Elliott’s finished his conversation with Marcus, headed outside into the early afternoon and doubled back toward the bar beneath the restaurant he cleans.
I walked outside and watched streetlights change for a minute. Everyone had somewhere to go and the ones that didn’t seemed content to walk around for the sake of moving. I wanted to head to my place and write but I told Anthony I’d meet him at Skratte’s. It was a good dark place in the daytime, always full of smoke and laughter and music. I took the main stairs down from the street, stood at the bar while my eyes adjusted to its underworld feel and ordered three shots of whiskey.
Anthony was alone in the middle of a mess of tables and chairs, lost in one of those moments Skratte’s could induce in mid-afternoon before people came down from campus. He had a paper folded in his hand, a cigarette burning in an ashtray and two half-empty pints in front of him. There’d be no chance for this once evening arrived, when your only choice would be to navigate through pockets or wade amongst the nooks until you found a spot to fall into a wall.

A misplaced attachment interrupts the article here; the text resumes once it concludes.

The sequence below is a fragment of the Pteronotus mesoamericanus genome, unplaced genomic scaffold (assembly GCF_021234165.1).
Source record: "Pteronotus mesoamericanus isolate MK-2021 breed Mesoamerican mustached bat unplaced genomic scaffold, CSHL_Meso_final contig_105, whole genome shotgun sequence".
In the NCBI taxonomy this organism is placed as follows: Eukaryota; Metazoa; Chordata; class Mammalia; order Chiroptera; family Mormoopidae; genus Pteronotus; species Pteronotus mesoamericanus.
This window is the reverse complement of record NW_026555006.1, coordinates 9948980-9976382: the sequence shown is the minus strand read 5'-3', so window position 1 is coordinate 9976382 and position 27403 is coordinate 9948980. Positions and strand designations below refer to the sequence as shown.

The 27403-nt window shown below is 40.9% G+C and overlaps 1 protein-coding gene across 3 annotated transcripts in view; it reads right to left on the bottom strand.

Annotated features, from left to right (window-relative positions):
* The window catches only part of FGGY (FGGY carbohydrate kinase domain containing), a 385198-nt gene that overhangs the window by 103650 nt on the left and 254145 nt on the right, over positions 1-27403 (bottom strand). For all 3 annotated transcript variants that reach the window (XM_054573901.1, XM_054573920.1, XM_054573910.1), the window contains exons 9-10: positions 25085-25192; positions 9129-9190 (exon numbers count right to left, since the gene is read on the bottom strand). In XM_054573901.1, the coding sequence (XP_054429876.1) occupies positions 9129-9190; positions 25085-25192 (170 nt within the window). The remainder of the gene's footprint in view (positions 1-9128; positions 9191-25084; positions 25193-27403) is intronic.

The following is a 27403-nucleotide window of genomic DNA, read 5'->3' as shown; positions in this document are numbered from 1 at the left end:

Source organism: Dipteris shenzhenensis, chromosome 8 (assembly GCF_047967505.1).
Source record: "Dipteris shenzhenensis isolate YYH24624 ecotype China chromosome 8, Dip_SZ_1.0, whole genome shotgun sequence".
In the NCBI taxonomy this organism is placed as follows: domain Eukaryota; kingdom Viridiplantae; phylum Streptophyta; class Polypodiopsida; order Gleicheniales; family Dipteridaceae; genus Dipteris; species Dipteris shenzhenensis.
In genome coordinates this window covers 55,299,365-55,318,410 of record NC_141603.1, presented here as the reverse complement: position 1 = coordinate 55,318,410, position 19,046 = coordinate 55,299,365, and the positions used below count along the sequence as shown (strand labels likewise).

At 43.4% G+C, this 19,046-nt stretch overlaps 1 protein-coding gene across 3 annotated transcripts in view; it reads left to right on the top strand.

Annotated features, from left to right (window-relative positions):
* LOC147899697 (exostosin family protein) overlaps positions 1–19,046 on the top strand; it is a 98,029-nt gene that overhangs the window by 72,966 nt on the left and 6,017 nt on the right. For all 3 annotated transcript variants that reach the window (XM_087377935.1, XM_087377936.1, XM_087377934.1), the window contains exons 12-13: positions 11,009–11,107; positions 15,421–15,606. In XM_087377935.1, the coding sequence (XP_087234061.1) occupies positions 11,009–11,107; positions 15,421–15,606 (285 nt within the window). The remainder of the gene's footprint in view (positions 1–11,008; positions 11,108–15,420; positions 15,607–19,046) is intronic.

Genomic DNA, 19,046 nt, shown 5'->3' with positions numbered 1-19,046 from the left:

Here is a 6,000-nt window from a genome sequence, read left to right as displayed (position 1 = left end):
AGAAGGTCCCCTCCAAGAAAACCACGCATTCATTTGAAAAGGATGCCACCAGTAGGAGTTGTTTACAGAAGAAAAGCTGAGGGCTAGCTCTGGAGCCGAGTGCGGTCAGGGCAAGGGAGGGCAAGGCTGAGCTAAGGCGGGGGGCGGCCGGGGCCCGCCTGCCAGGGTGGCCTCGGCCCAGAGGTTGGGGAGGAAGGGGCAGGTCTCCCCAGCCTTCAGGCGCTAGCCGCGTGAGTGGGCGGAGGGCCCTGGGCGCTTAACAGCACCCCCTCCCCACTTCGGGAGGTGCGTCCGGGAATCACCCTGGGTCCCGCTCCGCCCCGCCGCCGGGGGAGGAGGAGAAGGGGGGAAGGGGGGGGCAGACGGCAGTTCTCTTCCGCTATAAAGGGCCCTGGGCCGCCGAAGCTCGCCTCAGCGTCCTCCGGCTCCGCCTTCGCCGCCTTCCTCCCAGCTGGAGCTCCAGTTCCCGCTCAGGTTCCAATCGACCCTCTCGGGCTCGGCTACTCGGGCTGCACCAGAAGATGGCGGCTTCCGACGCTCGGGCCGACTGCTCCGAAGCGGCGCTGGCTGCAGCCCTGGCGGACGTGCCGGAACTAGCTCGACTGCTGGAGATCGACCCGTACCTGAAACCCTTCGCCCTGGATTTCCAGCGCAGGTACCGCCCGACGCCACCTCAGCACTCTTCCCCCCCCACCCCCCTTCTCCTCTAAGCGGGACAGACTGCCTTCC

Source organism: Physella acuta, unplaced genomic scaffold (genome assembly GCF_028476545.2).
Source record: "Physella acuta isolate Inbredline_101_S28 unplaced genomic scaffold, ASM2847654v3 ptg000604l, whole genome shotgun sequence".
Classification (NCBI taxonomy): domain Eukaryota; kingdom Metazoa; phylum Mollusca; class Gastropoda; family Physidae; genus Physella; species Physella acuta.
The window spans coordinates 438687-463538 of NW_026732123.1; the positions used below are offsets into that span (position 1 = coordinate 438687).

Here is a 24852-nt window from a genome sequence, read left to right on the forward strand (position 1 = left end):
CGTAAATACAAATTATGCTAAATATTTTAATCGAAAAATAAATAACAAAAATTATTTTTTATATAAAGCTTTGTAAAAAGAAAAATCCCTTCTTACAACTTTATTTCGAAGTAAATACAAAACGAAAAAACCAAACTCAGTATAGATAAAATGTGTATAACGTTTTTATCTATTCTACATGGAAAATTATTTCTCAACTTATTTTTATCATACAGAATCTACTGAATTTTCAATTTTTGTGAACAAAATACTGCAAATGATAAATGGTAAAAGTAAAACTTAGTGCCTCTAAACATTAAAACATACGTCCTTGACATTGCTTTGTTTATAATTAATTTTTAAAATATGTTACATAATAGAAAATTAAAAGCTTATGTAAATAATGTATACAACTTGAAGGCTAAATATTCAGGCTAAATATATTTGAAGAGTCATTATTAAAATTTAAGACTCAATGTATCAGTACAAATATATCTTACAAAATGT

I set the shots down beside the pints. He nodded, picked up his ale and drank. I knew the other belonged to Blane. I didn’t want to see him and had been good at avoiding him for the last week, but Centre was too small to keep that up and besides you couldn’t get away from your oldest friends.
Anthony set his paper down and looked up in a soiled sort of way. He was well into a good drunk.
“Where’s Blane? I asked.
“Using the phone. What are we having?”
“Irish whiskey for the chill.”
“I haven’t noticed a chill. We’ve been at it since noon.” He looked at his watch. “Sit.”
“It’s always cold down here. The brick holds onto winter until August.”
“The same.” (more…)